Stock markets around the world surged yesterday as investors ignored heightened tensions in the wake of the Bali bombings to bet on a sustained economic recovery.
The US market benefited from the busy corporate reporting season, with strong profits from the financial services giant Citigroup and General Motors, the world's biggest car maker, helping the Dow Jones index end up 378, or 4.8 per cent, at 8,256.
But the chip maker Intel dampened the mood after Wall Street closed, reporting lower- than-expected net earnings of $686m (£444m) for the quarter and warning that the economy was still not recovering in its sector. Its shares slumped 12 per cent in after-hours trading.
Earlier in the day, more than £47bn was added to the value of shares in London as the FTSE 100 index of blue chip shares surged almost 200 points one of its biggest points gains. The 5 per cent leap took the FTSE 100 back through the 4,000-point barrier and marked a 10 per cent climb over the past five trading days.
The rise was driven by banking stocks, which all rose as Bank of Ireland detailed its bid for Abbey National. But the gains were widespread with 93 of the 100 stocks up on the day.
The euphoria in London was matched by similar rises in Europe's other major stock markets. On Wall Street, the major US indices the Dow, Nasdaq and S&P 500 have added $1 trillion since touching multiyear lows last week.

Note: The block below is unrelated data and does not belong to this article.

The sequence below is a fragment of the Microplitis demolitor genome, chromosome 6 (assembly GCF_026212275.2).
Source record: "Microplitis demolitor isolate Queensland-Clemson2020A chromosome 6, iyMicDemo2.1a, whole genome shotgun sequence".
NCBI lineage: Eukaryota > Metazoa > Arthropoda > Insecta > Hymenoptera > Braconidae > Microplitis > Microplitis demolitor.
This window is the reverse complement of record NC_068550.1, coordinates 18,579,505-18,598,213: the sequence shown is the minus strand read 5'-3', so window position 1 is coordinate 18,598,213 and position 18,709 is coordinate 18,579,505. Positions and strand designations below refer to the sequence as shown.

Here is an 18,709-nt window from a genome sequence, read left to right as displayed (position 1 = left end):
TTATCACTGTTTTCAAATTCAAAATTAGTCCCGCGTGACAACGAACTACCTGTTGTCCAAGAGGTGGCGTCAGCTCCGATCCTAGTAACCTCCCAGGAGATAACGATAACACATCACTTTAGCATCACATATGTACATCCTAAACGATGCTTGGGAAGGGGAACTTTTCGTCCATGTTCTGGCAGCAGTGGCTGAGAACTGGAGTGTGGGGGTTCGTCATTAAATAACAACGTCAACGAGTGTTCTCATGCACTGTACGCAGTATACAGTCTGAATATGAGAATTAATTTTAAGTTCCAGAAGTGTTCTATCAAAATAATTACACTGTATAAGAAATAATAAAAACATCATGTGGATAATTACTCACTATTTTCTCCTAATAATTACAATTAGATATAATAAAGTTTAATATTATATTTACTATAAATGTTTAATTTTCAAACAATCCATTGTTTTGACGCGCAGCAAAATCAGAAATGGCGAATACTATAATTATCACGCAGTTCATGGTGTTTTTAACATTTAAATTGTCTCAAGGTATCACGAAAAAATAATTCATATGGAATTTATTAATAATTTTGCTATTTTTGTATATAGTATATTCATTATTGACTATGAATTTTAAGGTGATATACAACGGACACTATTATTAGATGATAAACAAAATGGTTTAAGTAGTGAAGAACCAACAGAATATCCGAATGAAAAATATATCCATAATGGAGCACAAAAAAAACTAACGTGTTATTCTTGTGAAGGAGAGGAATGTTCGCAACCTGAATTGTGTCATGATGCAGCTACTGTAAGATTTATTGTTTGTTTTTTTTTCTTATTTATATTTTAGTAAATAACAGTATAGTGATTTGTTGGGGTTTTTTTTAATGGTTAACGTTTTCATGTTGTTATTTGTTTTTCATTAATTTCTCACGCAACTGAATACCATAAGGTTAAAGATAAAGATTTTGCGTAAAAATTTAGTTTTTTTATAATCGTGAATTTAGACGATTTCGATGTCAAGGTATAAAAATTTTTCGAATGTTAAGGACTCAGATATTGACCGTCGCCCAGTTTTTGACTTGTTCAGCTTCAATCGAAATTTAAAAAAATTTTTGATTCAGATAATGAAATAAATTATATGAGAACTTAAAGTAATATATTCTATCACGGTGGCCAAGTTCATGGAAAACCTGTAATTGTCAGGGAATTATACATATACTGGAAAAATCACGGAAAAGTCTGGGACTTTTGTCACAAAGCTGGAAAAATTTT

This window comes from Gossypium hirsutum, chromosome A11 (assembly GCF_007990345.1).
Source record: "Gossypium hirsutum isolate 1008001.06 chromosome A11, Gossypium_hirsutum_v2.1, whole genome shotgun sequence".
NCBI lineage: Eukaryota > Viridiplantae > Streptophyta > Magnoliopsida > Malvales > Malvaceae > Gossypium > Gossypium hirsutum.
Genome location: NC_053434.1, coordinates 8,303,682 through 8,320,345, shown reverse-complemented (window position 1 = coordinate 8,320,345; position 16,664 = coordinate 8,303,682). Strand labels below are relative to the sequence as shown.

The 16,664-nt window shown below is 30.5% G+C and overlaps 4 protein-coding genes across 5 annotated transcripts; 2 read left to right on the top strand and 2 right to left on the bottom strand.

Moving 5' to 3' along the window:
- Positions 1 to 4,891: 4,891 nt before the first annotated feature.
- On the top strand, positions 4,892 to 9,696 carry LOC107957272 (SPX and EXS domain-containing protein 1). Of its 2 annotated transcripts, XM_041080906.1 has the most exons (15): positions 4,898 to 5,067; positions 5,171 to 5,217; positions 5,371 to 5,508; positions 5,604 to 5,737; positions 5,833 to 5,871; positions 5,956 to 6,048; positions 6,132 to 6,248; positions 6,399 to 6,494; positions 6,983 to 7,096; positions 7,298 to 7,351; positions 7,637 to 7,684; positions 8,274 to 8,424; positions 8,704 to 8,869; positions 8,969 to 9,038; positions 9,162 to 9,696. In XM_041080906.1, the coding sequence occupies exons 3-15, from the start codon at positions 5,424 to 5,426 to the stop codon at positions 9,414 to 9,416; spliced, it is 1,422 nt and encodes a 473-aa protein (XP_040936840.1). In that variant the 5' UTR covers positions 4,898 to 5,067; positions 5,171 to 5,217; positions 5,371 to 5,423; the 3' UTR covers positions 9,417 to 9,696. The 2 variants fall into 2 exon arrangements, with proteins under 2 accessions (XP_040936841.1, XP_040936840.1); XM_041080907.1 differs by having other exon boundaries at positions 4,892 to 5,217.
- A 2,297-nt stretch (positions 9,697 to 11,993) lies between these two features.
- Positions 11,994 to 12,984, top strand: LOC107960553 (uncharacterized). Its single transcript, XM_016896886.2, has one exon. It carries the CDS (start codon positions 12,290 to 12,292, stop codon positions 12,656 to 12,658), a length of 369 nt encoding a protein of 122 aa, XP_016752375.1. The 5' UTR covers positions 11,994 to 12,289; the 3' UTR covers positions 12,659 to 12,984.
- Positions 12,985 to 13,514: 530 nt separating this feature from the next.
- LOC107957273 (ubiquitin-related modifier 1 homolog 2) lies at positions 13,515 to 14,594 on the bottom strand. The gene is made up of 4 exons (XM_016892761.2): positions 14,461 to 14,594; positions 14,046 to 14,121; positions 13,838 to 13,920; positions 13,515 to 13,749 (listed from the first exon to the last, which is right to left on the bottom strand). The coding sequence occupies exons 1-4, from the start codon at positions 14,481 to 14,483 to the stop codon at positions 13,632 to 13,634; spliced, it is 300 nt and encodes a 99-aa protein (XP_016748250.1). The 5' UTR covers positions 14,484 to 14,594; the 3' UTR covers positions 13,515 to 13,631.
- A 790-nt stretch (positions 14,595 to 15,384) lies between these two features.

About 150 of the Standard & Poor's 500 index companies are scheduled to post results this week. So far most have reported profits in line with forecasts breaking a long run of nasty surprises for investors.
However, strategists are still divided over whether the rally can be sustained. "We want to see stocks to start to react neutrally, if not positively, to bad news before buying shares," said Charlie Crane, a strategist at Victory SBSF Capital Management in the US.
Henk Potts, at Barclays Private Clients in London, said: "The fact [the FTSE 100 has] broken through the 4,000 level is significant. But there are still some fundamental questions about the economic situation, corporate profitability and political concerns."
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